Gold hits 3-week peak on US fiscal fears
Since the U.S. elections on Tuesday investors have become worried that Washington's politicians may struggle to find a compromise to cut the budget deficit before nearly $600 billion worth of spending cuts and tax increases kick in early in 2013.
Markets are also watching the debt ceiling, which needs to be raised to avoid a government shutdown.
Spot gold was at $1,732.09 an ounce by 1150 GMT, up 0.12 percent, having earlier touched a three-week peak of $1,737.60, while U.S. gold edged up 0.39 percent to $1,732.70.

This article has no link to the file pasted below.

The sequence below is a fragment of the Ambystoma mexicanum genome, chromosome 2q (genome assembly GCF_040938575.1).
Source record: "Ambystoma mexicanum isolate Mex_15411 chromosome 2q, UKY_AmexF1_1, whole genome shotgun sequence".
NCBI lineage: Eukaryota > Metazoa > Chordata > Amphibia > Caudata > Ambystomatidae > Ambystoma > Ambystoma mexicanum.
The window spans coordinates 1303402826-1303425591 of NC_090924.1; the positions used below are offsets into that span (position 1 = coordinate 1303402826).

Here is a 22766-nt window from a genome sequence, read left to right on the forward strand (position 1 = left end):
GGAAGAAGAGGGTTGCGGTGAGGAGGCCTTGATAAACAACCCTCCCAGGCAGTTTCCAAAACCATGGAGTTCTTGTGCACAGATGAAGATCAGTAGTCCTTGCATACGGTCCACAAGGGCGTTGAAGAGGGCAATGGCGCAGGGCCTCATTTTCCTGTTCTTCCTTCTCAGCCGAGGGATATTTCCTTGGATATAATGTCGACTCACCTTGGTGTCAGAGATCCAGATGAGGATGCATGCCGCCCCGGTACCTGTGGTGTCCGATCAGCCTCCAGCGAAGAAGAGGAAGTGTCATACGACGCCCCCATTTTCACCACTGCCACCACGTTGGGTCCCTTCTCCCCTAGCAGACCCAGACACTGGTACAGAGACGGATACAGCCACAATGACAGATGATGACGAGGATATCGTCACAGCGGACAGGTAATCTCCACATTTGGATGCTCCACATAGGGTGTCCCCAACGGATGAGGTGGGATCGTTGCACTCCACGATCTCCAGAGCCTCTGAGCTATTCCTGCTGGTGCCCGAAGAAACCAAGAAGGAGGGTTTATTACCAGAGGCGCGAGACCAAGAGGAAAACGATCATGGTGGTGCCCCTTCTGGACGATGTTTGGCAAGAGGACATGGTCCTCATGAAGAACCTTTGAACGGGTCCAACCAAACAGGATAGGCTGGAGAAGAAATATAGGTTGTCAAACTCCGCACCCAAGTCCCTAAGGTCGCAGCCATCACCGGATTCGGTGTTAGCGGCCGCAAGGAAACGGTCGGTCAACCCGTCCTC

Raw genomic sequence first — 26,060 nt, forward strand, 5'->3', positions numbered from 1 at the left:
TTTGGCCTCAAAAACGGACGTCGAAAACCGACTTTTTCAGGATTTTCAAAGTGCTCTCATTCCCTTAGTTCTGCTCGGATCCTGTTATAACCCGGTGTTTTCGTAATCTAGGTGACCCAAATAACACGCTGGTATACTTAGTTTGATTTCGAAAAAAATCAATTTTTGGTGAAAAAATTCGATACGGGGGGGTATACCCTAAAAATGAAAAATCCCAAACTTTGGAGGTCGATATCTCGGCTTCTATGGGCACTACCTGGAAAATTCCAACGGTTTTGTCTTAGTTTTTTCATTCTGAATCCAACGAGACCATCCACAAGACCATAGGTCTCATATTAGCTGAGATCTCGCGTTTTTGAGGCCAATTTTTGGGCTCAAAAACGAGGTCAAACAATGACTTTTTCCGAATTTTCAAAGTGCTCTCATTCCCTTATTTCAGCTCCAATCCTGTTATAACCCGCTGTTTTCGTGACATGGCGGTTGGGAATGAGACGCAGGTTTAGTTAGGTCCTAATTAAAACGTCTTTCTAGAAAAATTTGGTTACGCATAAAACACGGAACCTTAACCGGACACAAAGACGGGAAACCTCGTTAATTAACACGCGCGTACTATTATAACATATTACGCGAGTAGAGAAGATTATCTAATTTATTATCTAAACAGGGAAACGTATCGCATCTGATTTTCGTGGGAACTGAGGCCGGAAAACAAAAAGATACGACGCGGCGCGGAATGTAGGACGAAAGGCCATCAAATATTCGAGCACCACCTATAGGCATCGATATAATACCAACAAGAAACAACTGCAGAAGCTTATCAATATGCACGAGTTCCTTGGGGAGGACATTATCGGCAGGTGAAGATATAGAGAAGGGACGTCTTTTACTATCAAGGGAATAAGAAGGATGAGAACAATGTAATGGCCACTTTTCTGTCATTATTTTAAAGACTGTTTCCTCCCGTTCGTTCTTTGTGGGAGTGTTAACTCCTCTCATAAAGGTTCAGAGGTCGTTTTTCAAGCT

A stronger dollar offset further upside in gold by making the yellow metal more costly in other currencies.
Gold prices hit a 2-1/2 week high on Wednesday after Obama's re-election gave markets a boost by ending weeks of political uncertainty, and since extended gains to the three-week peak as concerns over the fiscal cliff intensified.
This is a question of a safe haven bid for gold in times of economic uncertainty, said Nic Brown, head of commodities research at Natixis.
It is a recognition that the negotiations between Obama and Congress will be difficult. The two political parties come from diametrically opposed positions on this issue.
Brown said the Obama victory signalled a continuing environment of relaxed monetary policy, which was likely to underpin gold prices.
An Obama victory enhances the likely longevity of ongoing quantitative easing, he said.
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